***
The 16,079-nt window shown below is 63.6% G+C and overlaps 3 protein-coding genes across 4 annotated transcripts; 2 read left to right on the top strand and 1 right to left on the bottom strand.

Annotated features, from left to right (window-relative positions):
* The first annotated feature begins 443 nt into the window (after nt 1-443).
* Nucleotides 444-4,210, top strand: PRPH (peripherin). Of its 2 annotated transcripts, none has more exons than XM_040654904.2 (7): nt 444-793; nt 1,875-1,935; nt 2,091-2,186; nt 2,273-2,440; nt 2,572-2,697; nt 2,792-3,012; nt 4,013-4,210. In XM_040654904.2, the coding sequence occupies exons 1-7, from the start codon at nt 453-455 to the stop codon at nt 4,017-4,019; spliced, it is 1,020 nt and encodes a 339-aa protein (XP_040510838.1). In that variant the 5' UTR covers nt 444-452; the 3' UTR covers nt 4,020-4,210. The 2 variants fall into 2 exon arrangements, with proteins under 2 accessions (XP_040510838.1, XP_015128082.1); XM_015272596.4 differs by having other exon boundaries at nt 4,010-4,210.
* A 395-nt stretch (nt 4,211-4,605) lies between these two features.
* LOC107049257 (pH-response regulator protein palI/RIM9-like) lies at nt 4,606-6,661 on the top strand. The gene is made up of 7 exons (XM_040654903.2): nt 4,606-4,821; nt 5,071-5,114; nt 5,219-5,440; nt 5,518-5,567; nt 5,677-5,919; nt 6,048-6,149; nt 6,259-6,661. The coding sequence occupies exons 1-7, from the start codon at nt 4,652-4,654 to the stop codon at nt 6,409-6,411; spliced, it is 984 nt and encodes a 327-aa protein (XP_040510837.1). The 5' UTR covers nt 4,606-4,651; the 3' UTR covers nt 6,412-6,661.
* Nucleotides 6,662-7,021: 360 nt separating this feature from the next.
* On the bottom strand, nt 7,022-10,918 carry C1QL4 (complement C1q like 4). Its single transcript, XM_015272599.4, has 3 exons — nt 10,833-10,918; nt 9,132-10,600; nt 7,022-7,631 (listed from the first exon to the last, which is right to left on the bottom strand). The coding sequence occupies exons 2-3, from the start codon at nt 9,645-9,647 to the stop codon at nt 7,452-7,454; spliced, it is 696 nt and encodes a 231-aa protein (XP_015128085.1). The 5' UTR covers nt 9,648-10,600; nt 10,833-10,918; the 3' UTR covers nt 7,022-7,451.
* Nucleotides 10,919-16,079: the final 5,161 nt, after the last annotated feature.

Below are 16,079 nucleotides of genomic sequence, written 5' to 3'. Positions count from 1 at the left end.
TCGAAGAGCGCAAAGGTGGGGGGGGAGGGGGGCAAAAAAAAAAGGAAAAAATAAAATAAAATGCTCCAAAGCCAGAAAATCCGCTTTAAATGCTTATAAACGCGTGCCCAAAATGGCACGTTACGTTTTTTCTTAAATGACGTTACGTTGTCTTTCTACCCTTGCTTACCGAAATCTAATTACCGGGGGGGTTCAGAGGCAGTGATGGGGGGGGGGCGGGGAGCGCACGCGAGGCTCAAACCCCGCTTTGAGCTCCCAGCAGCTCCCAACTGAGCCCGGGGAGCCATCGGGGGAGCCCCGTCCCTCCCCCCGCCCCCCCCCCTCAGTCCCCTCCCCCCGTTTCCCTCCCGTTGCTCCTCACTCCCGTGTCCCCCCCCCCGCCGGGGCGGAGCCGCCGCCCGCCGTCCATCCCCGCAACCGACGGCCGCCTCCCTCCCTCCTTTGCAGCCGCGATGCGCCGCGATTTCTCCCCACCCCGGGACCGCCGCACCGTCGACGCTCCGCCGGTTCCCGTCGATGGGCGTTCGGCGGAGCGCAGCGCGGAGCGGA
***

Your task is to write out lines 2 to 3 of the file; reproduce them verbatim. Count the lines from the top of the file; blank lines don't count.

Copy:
Annotated features, from left to right (window-relative positions):
* The first annotated feature begins 443 nt into the window (after nt 1-443).